In his first interview since being sworn-in as House Speaker, John Boehner struggled to identify budget cuts that could be made to reduce government spending. The one-on-one with NBC News' Brian Williams aired on Thursday night.
Asked to name a specific program that could be trimmed from the fiscal plan, Boehner responded, "I don't think I have one off the top of my head." However, the newly-minted speaker added, "There is no part of this government that should be sacred."
"I believe there's room, to find savings in the Department of Defense," explained the Ohio Republican. "There are a lot of needs at the Department of Defense. And I think Secretary Gates has a reasonable plan to allow the service chiefs to go in there and root out wasteful spending -- so they can find the money that they're going to need to make sure that we have the weapons of the future."
The remarks from Boehner come in the aftermath of the 2010 midterm election season in which Republicans ran on bold promises of plans to reduce government spending. However, just one day after the GOP rose to power in the lower congressional chamber, the authenticity of those vows is already being called into question.
The AP reports on the widely-touted Republican promise to cut spending and the likelihood voters can expect to see it fulfilled:
CUT SPENDING: "We will roll back government spending to pre-stimulus, pre-bailout levels, saving us at least $100 billion in the first year alone," the GOP pledge stated.
It turns out $100 billion is way out of reach.
By the time the current stopgap spending bill expires March 4, five months of the budget year - which began Oct. 1 - will have passed. Republicans acknowledge it's unrealistic to force even deeper cuts for the rest of the budget year to make up for money that's already been spent at the current, higher levels.
What is more, Republicans juiced up the $100 billion promise in the first place by using as their starting point President Barack Obama's $1.128 trillion budget request, a theoretical figure that was never approved by Congress.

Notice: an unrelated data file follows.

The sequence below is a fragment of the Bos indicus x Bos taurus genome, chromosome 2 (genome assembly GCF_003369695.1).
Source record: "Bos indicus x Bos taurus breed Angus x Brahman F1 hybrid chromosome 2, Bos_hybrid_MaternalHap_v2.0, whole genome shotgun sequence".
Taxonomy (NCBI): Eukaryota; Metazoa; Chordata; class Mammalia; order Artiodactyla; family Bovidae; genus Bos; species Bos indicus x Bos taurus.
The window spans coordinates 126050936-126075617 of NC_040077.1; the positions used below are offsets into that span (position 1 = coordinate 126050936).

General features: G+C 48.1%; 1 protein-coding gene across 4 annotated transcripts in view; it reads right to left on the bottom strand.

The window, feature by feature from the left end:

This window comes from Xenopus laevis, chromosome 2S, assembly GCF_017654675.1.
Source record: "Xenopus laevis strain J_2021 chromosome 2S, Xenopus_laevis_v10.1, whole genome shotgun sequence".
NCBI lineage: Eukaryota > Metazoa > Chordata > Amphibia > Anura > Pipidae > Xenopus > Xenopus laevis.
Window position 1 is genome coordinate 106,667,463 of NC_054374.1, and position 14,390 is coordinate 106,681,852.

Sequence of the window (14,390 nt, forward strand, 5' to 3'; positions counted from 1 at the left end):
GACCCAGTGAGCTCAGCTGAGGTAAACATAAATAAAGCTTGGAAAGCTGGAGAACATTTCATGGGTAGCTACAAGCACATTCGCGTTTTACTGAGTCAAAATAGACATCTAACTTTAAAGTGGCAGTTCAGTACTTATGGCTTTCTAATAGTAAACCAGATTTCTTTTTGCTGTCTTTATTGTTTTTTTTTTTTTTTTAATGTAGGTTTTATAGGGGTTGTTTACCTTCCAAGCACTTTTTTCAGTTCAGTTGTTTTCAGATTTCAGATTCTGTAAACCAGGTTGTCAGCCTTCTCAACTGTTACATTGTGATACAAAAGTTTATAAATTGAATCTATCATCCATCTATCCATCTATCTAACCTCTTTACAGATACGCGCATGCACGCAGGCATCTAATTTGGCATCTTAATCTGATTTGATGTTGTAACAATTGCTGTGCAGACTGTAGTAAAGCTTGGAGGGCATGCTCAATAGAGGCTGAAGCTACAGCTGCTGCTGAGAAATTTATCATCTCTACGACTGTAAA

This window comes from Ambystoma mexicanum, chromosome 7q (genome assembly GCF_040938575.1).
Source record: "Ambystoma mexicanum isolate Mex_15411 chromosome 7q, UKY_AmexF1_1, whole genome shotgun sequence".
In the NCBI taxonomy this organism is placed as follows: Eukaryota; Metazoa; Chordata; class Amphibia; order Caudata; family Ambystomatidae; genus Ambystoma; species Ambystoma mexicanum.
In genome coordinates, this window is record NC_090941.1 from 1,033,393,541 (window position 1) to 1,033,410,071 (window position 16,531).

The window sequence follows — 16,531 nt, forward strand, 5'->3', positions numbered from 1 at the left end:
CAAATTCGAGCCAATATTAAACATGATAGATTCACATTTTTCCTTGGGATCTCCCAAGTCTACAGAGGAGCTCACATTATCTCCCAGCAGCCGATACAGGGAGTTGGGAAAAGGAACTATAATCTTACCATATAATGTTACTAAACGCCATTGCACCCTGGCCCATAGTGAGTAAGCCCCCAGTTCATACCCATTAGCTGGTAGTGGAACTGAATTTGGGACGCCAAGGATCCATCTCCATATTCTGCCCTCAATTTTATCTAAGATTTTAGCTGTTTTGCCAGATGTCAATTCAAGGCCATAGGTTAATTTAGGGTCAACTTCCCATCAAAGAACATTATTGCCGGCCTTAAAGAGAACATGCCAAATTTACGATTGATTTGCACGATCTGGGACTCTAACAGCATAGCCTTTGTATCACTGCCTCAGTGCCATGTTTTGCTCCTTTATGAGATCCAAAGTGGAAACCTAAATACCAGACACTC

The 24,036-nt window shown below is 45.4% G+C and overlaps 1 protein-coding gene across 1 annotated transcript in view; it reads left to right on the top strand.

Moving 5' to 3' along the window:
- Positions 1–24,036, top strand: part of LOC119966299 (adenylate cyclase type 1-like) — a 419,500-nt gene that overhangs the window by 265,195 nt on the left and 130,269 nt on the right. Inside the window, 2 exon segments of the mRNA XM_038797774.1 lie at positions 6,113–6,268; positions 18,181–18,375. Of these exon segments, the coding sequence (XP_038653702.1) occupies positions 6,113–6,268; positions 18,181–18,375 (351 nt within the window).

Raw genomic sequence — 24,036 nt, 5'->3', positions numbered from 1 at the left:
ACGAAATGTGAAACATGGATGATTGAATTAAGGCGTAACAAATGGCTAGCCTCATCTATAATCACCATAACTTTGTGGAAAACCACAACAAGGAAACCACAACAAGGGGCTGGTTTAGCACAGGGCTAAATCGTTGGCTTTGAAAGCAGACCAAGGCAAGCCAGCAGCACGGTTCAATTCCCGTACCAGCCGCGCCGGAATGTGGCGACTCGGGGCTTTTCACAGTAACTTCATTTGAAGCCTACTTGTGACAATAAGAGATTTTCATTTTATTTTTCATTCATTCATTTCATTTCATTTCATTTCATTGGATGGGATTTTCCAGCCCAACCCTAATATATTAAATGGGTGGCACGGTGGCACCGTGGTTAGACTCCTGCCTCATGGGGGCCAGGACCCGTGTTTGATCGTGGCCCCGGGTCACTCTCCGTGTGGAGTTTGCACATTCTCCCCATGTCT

Republicans are bristling at accusations that they're backtracking from the $100 billion promise even as they concede they can't pull it off. Budget Committee Chairman Paul Ryan, R-Wis., said Republicans will set spending limits "for the remainder" of the budget year at levels in effect before the 2009 stimulus.
Ryan, the newly-minted House Budget Committee Chairman who is seen by many as a rising Republican star, also faltered when asked to name specific cuts that could be made to reduce government spending earlier this week.
Bloomberg News reports that Boehner on Thursday rejected criticism suggesting Republicans may fall short in achieving their promise to slash the federal budget.
"We will meet our commitment to the pledge in this calendar year," explained Boehner to reporters. "There's no ifs, ands or buts about it."
In their prime time exchange, Williams asked the House Speaker to identify the "bare minimum" the American public can expect from government when it comes to the spending matter. Here's how the Republican leader responded:
Well, clearly, I believe in the safety net. You know, we live in a competitive society. We live in a capitalist society. For those who can compete and do well, fine. Some Americans can't compete. I think we have a responsibility as a people to help those who can't compete. But do we have a responsibility to help those who won't compete? I would have serious doubts about that.